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    Xiang Ling · Qiuying Cheng · Jennifer D Black · Fengzhi Li ·
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    ABSTRACT: It has been previously shown that both survivin and the survivin splice variant survivin-2B are localized in mitochondria. Whereas the mechanism involved in blockade of mitochondria-mediated apoptosis by survivin has been extensively studied, the role of survivin-2B in regulation of apoptosis has not been well defined. In the present study, we report that in addition to mitochondria, survivin-2B is also localized in the microtubule organization center (MTOC) and, in contrast to other survivin isoforms (i.e. survivin and survivin-DeltaEx3), behaves as a proapoptotic molecule. We show that forced expression of survivin-2B blocks tubulin polymerization, ablates mitotic cells, and induces mitochondria-dependent apoptosis. The mitochondria-mediated apoptosis induced by survivin-2B was indicated by Smac release from mitochondria, activation of caspases 9 and 3, and loss of mitochondrial potential, while caspase-8 remained inactive. Further analysis of the mechanism for the mitochondria-associated events of apoptosis induced by forced expression of survivin-2B revealed down-regulation of the pro-survival factor Bcl-2 and up-regulation of the pro-apoptotic factor Bax in mitochondria, while the apoptosis-inducing factor (AIF) remains unchanged. Our studies further showed that taxol (paclitaxel) treatment of cancer cells not only up-regulates survivin but also down-regulates survivin-2B and that forced expression of survivin-2B sensitizes cells to taxol-induced cell growth inhibition and cell death, while silencing of endogenous survivin-2B transcripts by survivin-2B-specific siRNA made cells resistant to taxol treatment. These findings advance our current knowledge about survivin-2B and may help to develop novel approaches for cancer treatment.
    Journal of Biological Chemistry 10/2007; 282(37):27204-14. DOI:10.1074/jbc.M705161200 · 4.57 Impact Factor
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    ABSTRACT: We reported previously that protein kinase Calpha (PKCalpha), a negative regulator of cell growth in the intestinal epithelium, inhibits cyclin D1 translation by inducing hypophosphorylation/activation of the translational repressor 4E-BP1. The current study explores the molecular mechanisms underlying PKC/PKCalpha-induced activation of 4E-BP1 in IEC-18 nontransformed rat ileal crypt cells. PKC signaling is shown to promote dephosphorylation of Thr(45) and Ser(64) on 4E-BP1, residues directly involved in its association with eIF4E. Consistent with the known role of the phosphoinositide 3-kinase (PI3K)/Akt/mTOR pathway in regulation of 4E-BP1, PKC signaling transiently inhibited PI3K activity and Akt phosphorylation in IEC-18 cells. However, PKC/PKCalpha-induced activation of 4E-BP1 was not prevented by constitutively active mutants of PI3K or Akt, indicating that blockade of PI3K/Akt signaling is not the primary effector of 4E-BP1 activation. This idea is supported by the fact that PKC activation did not alter S6 kinase activity in these cells. Further analysis indicated that PKC-mediated 4E-BP1 hypophosphorylation is dependent on the activity of protein phosphatase 2A (PP2A). PKC signaling induced an approximately 2-fold increase in PP2A activity, and phosphatase inhibition blocked the effects of PKC agonists on 4E-BP1 phosphorylation and cyclin D1 expression. H(2)O(2) and ceramide, two naturally occurring PKCalpha agonists that promote growth arrest in intestinal cells, activate 4E-BP1 in PKC/PKCalpha-dependent manner, supporting the physiological significance of the findings. Together, our studies indicate that activation of PP2A is an important mechanism underlying PKC/PKCalpha-induced inhibition of cap-dependent translation and growth suppression in intestinal epithelial cells.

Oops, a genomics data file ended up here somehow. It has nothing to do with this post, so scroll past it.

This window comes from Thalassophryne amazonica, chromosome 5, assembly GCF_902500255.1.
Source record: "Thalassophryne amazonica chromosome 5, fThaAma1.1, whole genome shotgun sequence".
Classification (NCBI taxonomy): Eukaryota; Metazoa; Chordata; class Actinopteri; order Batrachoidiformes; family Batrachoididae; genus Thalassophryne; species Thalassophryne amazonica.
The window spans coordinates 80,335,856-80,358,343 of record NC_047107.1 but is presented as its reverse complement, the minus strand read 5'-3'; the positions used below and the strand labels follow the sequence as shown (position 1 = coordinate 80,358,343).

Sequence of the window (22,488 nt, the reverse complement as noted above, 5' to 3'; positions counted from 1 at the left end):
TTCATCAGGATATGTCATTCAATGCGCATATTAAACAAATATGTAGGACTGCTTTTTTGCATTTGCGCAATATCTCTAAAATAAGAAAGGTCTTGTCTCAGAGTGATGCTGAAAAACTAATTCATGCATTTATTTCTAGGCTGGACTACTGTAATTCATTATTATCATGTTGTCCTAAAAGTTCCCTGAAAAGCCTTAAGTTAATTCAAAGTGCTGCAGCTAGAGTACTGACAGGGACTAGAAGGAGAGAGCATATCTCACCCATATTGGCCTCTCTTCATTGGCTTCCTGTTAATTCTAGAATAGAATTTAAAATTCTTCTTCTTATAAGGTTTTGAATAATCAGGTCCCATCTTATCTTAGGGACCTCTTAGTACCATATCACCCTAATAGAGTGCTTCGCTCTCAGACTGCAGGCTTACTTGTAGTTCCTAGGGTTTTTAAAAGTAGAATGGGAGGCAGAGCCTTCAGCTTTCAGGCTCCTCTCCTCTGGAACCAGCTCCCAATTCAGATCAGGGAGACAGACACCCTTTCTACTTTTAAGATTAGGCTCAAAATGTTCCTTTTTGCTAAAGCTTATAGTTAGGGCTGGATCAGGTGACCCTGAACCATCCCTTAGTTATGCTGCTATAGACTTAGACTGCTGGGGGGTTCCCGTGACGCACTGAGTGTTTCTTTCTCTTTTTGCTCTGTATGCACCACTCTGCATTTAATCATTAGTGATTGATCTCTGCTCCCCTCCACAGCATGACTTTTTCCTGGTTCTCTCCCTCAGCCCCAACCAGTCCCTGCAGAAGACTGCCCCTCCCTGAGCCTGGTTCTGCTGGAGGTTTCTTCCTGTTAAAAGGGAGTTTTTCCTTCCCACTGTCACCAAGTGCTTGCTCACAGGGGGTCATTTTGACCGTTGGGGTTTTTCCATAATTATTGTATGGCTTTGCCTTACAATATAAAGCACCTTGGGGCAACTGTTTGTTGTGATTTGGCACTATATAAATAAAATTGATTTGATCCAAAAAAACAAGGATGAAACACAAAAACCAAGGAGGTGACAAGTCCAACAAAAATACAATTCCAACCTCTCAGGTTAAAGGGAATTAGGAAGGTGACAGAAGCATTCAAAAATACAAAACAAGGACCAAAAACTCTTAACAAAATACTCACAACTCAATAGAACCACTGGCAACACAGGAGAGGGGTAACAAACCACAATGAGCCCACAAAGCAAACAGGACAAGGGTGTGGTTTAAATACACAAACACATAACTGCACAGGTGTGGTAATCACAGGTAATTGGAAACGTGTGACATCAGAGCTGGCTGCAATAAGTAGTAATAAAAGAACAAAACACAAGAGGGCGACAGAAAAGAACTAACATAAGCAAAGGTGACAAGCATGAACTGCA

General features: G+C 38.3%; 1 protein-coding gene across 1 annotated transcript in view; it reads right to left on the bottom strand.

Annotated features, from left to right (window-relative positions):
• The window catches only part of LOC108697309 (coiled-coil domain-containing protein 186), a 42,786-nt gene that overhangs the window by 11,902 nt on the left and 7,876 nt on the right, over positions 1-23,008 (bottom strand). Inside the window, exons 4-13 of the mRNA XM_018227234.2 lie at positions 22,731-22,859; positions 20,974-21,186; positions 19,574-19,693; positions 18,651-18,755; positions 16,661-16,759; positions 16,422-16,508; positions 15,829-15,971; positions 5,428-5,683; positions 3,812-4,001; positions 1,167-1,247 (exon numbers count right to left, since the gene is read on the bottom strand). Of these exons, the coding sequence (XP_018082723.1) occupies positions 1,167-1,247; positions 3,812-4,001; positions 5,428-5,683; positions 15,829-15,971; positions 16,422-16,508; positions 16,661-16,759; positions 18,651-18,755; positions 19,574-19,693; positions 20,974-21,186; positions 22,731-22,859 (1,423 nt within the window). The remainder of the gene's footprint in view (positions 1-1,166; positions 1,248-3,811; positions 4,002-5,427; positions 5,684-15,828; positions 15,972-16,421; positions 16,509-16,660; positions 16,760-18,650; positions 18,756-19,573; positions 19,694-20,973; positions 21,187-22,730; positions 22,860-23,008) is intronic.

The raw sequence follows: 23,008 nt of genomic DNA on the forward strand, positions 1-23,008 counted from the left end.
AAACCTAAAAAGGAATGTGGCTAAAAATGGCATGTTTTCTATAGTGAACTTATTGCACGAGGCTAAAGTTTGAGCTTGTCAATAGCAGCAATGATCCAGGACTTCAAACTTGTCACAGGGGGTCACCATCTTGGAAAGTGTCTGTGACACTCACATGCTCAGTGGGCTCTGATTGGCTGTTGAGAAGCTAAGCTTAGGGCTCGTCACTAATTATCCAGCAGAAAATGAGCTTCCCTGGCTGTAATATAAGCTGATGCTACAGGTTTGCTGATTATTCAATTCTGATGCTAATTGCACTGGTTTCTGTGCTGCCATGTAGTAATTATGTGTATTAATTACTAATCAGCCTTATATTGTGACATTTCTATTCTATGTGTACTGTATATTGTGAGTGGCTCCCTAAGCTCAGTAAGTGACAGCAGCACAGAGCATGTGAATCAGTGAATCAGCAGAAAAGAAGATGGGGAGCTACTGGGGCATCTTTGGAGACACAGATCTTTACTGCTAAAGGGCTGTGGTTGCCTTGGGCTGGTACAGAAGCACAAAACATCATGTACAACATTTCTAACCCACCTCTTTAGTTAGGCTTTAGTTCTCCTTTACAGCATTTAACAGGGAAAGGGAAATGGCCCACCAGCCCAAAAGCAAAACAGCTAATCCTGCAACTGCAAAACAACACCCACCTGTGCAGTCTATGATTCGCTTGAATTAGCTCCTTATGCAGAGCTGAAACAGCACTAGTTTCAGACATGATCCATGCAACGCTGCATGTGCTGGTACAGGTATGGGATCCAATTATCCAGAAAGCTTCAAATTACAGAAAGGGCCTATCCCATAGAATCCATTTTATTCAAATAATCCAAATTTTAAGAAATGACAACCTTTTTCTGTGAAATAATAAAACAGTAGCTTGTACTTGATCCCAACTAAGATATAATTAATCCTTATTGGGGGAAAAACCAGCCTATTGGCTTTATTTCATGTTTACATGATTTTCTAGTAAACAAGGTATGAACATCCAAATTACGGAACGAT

Journal of Biological Chemistry 06/2007; 282(19):14213-25. DOI:10.1074/jbc.M610513200 · 4.57 Impact Factor
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    ABSTRACT: In preclinical models, calcitriol and the tyrosine kinase inhibitor gefitinib are synergistic and modulate extracellular signal-regulated kinase (Erk) and Akt pathways. Therefore, we conducted a phase I study of calcitriol and gefitinib to determine the maximum tolerated dose (MTD) of this combination. Calcitriol was given i.v. over 1 h on weeks 1, 3, and weekly thereafter. Gefitinib was given at a fixed oral daily dose of 250 mg starting at week 2 (day 8). Escalation occurred in cohorts of three patients until the MTD was defined. Pharmacokinetic studies were done for calcitriol and gefitinib. Serial skin biopsies were done to investigate epidermal growth factor receptor (EGFR) pathway pharmacodynamic interactions. Thirty-two patients were treated. Dose-limiting hypercalcemia was noted in two of four patients receiving 96 mug/wk of calcitriol. One of seven patients developed dose-limiting hypercalcemia at the MTD 74 mug/wk calcitriol dose level. The relationship between calcitriol dose and peak serum calcitriol (C(max)) and systemic exposure (AUC) was linear. Mean (+/-SD) serum calcitriol C(max) at the MTD was 6.68 +/- 1.42 ng/mL. Gefitinib treatment inhibited EGFR, Akt, and Erk phosphorylation in the skin. Calcitriol did not have consistent effects on skin EGFR or its downstream elements. The combination of gefitinib and calcitriol did not modulate tumor EGFR pathway in patients with serial tumor biopsies. High doses of weekly i.v. calcitriol can be administered safely in combination with gefitinib. Calcitriol concentrations achieved at the MTD 74 mug calcitriol exceed in vivo concentrations associated with antitumor activity in preclinical models.
    Clinical Cancer Research 03/2007; 13(4):1216-23. DOI:10.1158/1078-0432.CCR-06-1165 · 8.72 Impact Factor